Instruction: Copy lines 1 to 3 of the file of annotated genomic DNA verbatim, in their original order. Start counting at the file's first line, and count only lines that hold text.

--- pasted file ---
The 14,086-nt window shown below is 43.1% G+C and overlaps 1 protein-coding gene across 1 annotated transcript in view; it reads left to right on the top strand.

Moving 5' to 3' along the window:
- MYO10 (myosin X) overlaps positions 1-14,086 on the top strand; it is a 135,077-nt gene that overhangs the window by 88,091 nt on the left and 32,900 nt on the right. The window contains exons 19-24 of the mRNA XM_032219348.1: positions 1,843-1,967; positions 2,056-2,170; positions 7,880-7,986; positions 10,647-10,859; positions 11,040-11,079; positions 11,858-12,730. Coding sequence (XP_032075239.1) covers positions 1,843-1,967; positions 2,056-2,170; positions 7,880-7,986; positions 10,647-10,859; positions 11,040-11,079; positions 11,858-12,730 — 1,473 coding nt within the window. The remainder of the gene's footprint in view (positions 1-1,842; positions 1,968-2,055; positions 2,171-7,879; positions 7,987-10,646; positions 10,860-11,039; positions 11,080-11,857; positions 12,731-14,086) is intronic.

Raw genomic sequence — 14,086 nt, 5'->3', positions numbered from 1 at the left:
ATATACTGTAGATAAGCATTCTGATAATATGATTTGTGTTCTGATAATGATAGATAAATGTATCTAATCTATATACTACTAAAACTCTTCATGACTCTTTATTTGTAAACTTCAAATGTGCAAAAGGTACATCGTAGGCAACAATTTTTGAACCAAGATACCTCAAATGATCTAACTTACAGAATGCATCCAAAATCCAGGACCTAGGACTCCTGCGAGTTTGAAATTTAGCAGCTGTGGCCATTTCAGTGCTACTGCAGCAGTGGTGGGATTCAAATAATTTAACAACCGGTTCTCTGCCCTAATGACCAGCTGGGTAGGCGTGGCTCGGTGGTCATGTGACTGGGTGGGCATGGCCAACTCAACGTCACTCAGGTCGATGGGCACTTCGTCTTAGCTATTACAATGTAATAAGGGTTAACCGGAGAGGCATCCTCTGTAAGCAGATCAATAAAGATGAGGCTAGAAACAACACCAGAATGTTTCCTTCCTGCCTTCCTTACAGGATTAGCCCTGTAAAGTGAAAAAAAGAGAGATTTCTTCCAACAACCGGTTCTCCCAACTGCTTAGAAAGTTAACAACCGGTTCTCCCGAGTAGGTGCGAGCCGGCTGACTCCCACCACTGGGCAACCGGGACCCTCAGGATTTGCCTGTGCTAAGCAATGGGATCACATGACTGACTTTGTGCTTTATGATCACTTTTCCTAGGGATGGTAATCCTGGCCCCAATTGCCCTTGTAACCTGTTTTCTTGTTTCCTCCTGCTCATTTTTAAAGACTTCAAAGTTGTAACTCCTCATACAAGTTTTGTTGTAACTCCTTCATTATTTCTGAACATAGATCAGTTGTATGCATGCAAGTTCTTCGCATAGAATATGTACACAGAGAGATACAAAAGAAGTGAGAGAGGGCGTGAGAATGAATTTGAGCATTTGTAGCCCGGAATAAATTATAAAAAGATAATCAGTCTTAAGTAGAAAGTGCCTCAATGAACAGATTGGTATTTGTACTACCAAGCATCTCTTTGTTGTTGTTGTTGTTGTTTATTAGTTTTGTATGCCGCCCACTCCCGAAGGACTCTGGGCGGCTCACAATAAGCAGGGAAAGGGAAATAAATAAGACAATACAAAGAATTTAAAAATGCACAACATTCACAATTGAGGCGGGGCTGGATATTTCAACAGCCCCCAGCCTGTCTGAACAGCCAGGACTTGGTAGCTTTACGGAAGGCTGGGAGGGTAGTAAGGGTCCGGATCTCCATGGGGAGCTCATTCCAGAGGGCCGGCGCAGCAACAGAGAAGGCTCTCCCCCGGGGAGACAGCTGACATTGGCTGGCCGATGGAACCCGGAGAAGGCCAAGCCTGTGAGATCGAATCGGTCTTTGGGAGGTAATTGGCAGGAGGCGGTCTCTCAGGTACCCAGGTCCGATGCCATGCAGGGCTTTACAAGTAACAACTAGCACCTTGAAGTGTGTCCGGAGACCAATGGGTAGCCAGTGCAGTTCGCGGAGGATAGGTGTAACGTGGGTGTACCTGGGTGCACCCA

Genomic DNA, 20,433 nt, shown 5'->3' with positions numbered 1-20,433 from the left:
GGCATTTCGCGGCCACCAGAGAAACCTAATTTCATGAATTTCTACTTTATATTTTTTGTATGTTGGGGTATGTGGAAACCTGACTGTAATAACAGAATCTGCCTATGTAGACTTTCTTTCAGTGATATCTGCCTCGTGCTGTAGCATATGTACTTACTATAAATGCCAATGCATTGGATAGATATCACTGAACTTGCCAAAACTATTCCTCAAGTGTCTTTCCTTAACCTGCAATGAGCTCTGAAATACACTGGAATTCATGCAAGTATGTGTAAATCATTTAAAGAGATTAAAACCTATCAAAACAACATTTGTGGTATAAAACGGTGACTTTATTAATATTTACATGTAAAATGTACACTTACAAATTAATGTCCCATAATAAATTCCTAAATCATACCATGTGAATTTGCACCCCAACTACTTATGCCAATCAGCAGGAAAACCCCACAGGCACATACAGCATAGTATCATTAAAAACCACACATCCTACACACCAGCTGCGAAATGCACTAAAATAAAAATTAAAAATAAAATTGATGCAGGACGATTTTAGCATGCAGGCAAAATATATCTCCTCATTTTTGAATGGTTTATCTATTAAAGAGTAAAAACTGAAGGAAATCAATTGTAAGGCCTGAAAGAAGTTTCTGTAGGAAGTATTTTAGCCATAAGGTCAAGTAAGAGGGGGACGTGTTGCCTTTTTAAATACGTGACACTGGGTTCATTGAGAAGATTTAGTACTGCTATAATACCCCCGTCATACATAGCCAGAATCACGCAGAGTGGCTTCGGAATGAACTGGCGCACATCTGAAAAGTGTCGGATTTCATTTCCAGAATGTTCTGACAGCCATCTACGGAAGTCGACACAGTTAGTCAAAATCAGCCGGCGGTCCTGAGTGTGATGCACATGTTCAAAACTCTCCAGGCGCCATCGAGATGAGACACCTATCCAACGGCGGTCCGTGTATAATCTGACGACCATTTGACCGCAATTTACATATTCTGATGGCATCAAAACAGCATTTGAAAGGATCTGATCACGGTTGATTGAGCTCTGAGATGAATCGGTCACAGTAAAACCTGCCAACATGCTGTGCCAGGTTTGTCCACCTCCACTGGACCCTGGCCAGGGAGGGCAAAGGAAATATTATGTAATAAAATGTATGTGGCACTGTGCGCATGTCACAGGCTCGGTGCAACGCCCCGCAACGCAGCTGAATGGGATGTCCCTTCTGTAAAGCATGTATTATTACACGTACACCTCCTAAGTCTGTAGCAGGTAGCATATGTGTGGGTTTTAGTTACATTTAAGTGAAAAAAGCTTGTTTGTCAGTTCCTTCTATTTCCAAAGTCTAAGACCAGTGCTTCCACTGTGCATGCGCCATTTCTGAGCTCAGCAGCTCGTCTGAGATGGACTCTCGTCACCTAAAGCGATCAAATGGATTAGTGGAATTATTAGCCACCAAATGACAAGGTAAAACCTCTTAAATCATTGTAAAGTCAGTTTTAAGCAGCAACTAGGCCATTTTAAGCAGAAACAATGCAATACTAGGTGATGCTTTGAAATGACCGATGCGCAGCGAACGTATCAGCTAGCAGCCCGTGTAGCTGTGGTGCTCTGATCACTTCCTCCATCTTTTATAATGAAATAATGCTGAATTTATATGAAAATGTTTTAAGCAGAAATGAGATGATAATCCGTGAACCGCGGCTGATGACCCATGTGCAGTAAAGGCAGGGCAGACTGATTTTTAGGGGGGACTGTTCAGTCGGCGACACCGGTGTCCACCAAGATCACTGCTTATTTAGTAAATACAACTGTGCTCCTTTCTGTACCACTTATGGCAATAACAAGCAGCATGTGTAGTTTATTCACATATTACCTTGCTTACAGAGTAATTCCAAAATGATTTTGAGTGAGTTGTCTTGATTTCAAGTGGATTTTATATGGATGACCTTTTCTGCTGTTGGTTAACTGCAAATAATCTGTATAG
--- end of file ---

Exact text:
The 14,086-nt window shown below is 43.1% G+C and overlaps 1 protein-coding gene across 1 annotated transcript in view; it reads left to right on the top strand.

Moving 5' to 3' along the window:
- MYO10 (myosin X) overlaps positions 1-14,086 on the top strand; it is a 135,077-nt gene that overhangs the window by 88,091 nt on the left and 32,900 nt on the right. The window contains exons 19-24 of the mRNA XM_032219348.1: positions 1,843-1,967; positions 2,056-2,170; positions 7,880-7,986; positions 10,647-10,859; positions 11,040-11,079; positions 11,858-12,730. Coding sequence (XP_032075239.1) covers positions 1,843-1,967; positions 2,056-2,170; positions 7,880-7,986; positions 10,647-10,859; positions 11,040-11,079; positions 11,858-12,730 — 1,473 coding nt within the window. The remainder of the gene's footprint in view (positions 1-1,842; positions 1,968-2,055; positions 2,171-7,879; positions 7,987-10,646; positions 10,860-11,039; positions 11,080-11,857; positions 12,731-14,086) is intronic.